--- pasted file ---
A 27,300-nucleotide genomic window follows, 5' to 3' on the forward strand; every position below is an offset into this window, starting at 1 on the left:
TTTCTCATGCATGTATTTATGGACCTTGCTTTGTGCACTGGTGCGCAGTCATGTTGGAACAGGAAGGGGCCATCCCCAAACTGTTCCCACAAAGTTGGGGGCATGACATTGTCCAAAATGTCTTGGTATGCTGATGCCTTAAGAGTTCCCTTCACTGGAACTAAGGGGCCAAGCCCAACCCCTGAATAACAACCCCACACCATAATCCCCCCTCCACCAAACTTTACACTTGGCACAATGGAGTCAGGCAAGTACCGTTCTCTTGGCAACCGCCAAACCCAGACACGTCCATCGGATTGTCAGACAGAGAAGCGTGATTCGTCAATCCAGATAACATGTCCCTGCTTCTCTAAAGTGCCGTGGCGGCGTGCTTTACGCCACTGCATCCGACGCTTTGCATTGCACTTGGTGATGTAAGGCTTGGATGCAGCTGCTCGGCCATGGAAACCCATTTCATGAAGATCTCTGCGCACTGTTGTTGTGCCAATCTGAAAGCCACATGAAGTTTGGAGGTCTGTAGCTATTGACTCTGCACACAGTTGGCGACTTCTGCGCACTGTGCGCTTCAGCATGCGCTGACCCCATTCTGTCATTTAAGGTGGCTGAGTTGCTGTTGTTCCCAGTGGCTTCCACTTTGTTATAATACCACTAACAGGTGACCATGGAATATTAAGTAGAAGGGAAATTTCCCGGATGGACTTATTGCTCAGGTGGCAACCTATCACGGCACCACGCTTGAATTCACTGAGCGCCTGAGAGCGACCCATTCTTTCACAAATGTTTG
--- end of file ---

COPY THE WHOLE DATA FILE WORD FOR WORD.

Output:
A 27,300-nucleotide genomic window follows, 5' to 3' on the forward strand; every position below is an offset into this window, starting at 1 on the left:
TTTCTCATGCATGTATTTATGGACCTTGCTTTGTGCACTGGTGCGCAGTCATGTTGGAACAGGAAGGGGCCATCCCCAAACTGTTCCCACAAAGTTGGGGGCATGACATTGTCCAAAATGTCTTGGTATGCTGATGCCTTAAGAGTTCCCTTCACTGGAACTAAGGGGCCAAGCCCAACCCCTGAATAACAACCCCACACCATAATCCCCCCTCCACCAAACTTTACACTTGGCACAATGGAGTCAGGCAAGTACCGTTCTCTTGGCAACCGCCAAACCCAGACACGTCCATCGGATTGTCAGACAGAGAAGCGTGATTCGTCAATCCAGATAACATGTCCCTGCTTCTCTAAAGTGCCGTGGCGGCGTGCTTTACGCCACTGCATCCGACGCTTTGCATTGCACTTGGTGATGTAAGGCTTGGATGCAGCTGCTCGGCCATGGAAACCCATTTCATGAAGATCTCTGCGCACTGTTGTTGTGCCAATCTGAAAGCCACATGAAGTTTGGAGGTCTGTAGCTATTGACTCTGCACACAGTTGGCGACTTCTGCGCACTGTGCGCTTCAGCATGCGCTGACCCCATTCTGTCATTTAAGGTGGCTGAGTTGCTGTTGTTCCCAGTGGCTTCCACTTTGTTATAATACCACTAACAGGTGACCATGGAATATTAAGTAGAAGGGAAATTTCCCGGATGGACTTATTGCTCAGGTGGCAACCTATCACGGCACCACGCTTGAATTCACTGAGCGCCTGAGAGCGACCCATTCTTTCACAAATGTTTG